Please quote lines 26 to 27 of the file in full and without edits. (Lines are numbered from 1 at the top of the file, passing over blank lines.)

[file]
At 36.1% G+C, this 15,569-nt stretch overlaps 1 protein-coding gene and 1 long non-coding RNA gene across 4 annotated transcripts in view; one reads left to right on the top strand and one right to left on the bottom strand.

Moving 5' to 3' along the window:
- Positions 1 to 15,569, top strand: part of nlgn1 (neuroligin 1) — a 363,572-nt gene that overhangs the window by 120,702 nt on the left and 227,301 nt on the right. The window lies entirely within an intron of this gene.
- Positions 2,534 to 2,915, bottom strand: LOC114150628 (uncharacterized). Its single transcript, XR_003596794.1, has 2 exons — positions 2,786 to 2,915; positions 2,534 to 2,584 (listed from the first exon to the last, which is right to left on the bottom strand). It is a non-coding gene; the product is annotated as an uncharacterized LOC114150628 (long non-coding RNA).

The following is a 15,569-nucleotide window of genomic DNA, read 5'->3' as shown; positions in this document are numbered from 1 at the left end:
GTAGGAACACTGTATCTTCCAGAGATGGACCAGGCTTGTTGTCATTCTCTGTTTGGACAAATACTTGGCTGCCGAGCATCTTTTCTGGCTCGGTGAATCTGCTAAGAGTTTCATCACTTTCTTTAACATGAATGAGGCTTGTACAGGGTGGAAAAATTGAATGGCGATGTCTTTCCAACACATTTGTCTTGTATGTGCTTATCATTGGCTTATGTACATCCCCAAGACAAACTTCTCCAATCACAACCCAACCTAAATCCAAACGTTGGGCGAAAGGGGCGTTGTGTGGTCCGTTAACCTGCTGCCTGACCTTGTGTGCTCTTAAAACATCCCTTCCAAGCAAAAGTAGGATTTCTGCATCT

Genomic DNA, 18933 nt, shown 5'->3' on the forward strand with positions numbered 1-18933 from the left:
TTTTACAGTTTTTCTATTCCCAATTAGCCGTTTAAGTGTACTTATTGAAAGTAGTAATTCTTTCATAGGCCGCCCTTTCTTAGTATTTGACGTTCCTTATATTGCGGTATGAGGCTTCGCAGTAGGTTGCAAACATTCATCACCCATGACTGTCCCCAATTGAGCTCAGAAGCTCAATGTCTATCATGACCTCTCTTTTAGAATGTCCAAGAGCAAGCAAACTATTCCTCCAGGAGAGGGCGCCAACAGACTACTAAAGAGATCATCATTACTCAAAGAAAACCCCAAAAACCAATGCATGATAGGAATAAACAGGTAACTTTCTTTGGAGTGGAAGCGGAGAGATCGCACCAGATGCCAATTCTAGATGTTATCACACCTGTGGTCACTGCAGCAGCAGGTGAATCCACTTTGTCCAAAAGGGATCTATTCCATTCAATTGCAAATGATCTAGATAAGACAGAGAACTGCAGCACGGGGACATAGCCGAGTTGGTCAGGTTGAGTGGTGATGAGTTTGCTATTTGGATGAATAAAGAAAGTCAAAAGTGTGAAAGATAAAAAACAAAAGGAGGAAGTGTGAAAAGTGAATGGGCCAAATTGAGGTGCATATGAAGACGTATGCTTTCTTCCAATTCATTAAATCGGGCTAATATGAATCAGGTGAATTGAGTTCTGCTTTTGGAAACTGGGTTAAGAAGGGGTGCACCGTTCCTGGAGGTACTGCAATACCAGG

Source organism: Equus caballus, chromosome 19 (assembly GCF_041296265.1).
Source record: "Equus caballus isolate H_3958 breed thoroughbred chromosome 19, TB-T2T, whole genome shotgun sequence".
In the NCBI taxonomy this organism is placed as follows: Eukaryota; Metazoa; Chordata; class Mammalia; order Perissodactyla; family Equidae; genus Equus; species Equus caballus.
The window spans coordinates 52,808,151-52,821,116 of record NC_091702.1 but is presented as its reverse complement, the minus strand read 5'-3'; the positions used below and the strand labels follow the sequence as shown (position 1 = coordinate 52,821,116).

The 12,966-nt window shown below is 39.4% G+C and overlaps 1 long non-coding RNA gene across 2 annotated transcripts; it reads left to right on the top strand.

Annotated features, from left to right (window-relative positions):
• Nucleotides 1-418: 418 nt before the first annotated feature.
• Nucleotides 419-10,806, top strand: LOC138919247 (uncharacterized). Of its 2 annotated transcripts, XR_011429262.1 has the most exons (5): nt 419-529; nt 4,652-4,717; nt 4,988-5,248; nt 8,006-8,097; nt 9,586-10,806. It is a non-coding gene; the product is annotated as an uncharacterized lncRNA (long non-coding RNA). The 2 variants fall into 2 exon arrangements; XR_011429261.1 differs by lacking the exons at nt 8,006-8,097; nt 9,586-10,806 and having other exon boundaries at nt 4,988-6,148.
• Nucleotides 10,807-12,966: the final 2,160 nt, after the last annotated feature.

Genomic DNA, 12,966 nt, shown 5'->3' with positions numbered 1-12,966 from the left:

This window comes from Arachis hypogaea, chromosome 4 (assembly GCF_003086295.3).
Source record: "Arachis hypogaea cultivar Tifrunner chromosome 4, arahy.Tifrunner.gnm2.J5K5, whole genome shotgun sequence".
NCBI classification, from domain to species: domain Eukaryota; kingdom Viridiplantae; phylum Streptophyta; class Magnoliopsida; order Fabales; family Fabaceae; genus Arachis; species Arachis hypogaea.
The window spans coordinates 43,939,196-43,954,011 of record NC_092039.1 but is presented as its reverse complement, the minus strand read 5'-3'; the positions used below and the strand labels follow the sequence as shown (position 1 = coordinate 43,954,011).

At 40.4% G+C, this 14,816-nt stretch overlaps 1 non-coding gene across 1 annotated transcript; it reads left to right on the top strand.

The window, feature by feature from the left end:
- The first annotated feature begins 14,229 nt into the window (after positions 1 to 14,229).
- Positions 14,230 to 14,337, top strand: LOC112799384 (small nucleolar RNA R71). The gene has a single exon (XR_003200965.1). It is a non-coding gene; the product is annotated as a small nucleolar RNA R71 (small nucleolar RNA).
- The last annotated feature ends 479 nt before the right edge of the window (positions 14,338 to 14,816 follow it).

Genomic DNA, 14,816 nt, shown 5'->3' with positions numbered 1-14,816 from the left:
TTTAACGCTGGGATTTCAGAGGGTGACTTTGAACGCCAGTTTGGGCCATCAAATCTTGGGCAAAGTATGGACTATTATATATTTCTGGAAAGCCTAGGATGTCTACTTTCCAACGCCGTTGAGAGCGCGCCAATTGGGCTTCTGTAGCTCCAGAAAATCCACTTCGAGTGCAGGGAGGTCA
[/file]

- Positions 14,230 to 14,337, top strand: LOC112799384 (small nucleolar RNA R71). The gene has a single exon (XR_003200965.1). It is a non-coding gene; the product is annotated as a small nucleolar RNA R71 (small nucleolar RNA).
- The last annotated feature ends 479 nt before the right edge of the window (positions 14,338 to 14,816 follow it).